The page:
No matter how horrified you are by what climate change promises, the scale of those impacts reflect human power over the climate; that is, to me, a hopeful message, says David Wallace-Wells
You had a child during the course of writing this book. What kind of world do you see her inheriting?
I don’t think I know—in fact, I don’t think anyone knows. That is because the main driver of our climate future is human action—what we do, now and in the decades ahead. We can choose our future, by choosing how much carbon to put into the atmosphere. And that will always be the case, that the climate of the next decade will always be determined by the emissions of the previous one. Ultimately that is, to me, a hopeful message: that no matter how horrified you are by what climate change promises, the scale of those impacts reflect human power over the climate. If we get to 3 degrees, or 4 degrees, it will be because of what we do—because we have chosen to. Which means, we can choose not to.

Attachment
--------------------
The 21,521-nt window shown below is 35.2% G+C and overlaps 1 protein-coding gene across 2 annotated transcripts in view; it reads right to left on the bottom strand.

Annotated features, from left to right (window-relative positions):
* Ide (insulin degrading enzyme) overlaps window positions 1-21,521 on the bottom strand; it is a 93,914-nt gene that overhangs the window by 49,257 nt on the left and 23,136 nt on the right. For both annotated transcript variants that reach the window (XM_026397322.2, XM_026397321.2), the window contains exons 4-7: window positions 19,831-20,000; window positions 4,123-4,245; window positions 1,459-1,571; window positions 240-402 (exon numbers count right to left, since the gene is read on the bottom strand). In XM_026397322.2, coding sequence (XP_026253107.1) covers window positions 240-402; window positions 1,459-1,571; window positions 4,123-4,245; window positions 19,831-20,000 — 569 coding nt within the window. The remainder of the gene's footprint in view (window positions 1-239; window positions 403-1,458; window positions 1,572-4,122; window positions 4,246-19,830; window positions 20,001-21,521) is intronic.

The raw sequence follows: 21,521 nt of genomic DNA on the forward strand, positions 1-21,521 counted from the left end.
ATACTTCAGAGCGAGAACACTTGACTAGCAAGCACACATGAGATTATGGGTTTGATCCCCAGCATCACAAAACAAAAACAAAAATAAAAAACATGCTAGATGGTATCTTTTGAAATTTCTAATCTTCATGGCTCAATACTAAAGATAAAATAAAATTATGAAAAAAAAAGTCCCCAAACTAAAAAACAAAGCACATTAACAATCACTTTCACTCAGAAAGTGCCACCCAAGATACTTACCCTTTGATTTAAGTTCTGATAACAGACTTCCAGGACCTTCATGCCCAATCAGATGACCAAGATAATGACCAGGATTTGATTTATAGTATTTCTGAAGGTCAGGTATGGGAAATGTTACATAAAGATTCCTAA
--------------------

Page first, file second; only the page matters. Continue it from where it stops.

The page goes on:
You write, ‘Climate change isn’t something happening here or there, but everywhere, and all at once. And unless we choose to halt it, it will never stop.’ Your book stays clear of sermonising and pop solutions, but how do we stop climate change?
It’s very simple: quickly and dramatically bring our carbon emissions down to zero. Then, ideally, deploy some negative-emissions tools to take some carbon out of the air, cutting the concentration to something like 350 parts per million—the level scientists consider climatologically ‘safe’. Currently, we’re at about 411 ppm, and growing fast. The last time there was that much carbon in the atmosphere, the planet was four or five degrees Celsius warmer, and there were palm trees in the Arctic.
What are the futures you see for India and China? What can these countries do differently?
Even the near-term outlook for India, in particular, is quite scary. As soon as 2050, several of the country’s most populous cities could be unlivably hot in summer—you couldn’t walk around outside at that time of year, and certainly couldn’t work outside, without incurring a risk of heatstroke and possibly heat death. River flooding promises to be dramatic, as well, and both forces suggest a quite significant reshuffling of the Indian population—with some leaving the country and others merely moving within in. By the end of the century, if we continue on a trajectory of unabated warming, it is estimated by some of the best economists in the world that climate change would have entirely wiped out the very possibility of economic growth in the country—so that the very best India could hope for, in any given year, was zero per cent growth.